What could be purer than a single ingredient?
As health-minded consumers work to avoid processed meals and turn their focus to whole foods, we may find ourselves picking up fruits and veggies more often. The average American currently eats about 100 pounds of fresh produce per year, but that number could be a lot higher. While the U.S. Department of Agriculture recommends adults eat two to three daily servings of fruits and veggies, only one-third of us meet that recommendation.
Clearly, nothing should deter efforts to consume more fresh produce, the healthfulness of which is undeniable. But, as the latest iteration of an annual report reveals, there are some other considerations that health-conscious consumers must face from the supermarket aisle.
For the eighth year in a row, the nonprofit advocacy organization Environmental Working Group has released their list of the twelve most pesticide-laden fruits and vegetables on the market as part of their 2012 Shoppers Guide. Overall, they found that 68 percent of the food samples tested had detectable pesticide residues -- even after they had been washed or peeled. Many of the fruits and vegetables listed this year will look familiar to those who follow the yearly report -- apples, celery and bell peppers once again top the list.
Certain pesticides have been identified as potential carcinogens, endocrine disruptors and have been associated with learning and developmental delays in children.
"Organophosphate pesticides are of special concern since they are associated with neurodevelopmental effects in children,” said EWG toxicologist Johanna Congleton in a statement. “Infants in particular should avoid exposure to these pesticides since they are more susceptible to the effects of chemical insult than adults."
Indeed, new research into the pesticide loads of baby food purees made with green beans, sweet potatoes and pears showed high contamination rates in both green beans and pears. Sweet potatoes, by contrast, had virtually no trace of pesticides.
To learn more about individual pesticides and health risks, check out the U.S. Centers for Disease Control and Prevention's report on human exposure.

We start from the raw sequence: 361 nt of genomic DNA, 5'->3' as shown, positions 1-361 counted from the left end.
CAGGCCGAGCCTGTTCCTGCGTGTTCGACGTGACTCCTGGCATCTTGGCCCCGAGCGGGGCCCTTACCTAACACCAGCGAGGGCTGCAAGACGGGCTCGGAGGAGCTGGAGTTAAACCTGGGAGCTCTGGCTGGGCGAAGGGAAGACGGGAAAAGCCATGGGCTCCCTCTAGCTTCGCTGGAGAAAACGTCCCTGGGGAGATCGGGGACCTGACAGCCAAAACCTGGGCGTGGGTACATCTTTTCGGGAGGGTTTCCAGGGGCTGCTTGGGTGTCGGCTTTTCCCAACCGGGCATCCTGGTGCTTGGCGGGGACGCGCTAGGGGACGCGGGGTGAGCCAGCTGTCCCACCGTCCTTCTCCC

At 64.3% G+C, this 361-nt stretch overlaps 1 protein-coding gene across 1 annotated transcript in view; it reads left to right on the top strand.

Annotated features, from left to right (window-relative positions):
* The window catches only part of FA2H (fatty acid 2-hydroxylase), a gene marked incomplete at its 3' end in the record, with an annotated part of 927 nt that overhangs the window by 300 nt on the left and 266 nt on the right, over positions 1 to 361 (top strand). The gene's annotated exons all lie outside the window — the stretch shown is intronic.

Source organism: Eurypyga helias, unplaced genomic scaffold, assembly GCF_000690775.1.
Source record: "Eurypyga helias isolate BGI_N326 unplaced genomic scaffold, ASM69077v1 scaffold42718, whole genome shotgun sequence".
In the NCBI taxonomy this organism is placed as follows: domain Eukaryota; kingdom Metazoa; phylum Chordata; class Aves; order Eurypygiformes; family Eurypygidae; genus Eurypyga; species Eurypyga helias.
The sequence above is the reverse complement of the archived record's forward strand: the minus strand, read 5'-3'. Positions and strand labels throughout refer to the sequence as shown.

To compile the rankings, EWG researchers looked at 45 popular fruits and vegetables based on pesticide-load reports conducted by the USDA and the Food and Drug Administration. The database includes 60,700 samples taken over a 10 year period, beginning in 2000. It's important to note that all of the testing is conducted on fruits and vegetables that have been washed and/or peeled -- the typical precautions taken by American consumers.
The researchers factor in how many of the samples test positively for detectable pesticides, how many have more than two discrete pesticides, the concentration (measured by parts per million) of the pesticides found and the highest number of pesticides found in any single sample. The researchers also looked at the total pesticide load of the fruit or vegetable crop as a whole.
And while the list is comprehensive, the ranking doesn't capture all information: For example, though apples were ranked as the most contaminated overall, imported nectarines had the unique distinction of having a full 100 percent rate of positive pesticide test results, above any other product. Bell peppers and grapes were both commonly contaminated with 15 different pesticides in a single sample -- the highest overall diversity of contamination.
Still, even the researchers who conducted the pesticide exposure studies don't recommend giving up the "Dirty Dozen" outright.
"The health benefits of a diet rich in fruits and vegetables outweigh the risks of pesticide exposure," they wrote, recommending instead that consumers purchase organic options wherever available and then choose items from the concurrent "Clean 15" list that details which fruits and veggies have the lowest pesticide loads and residues.
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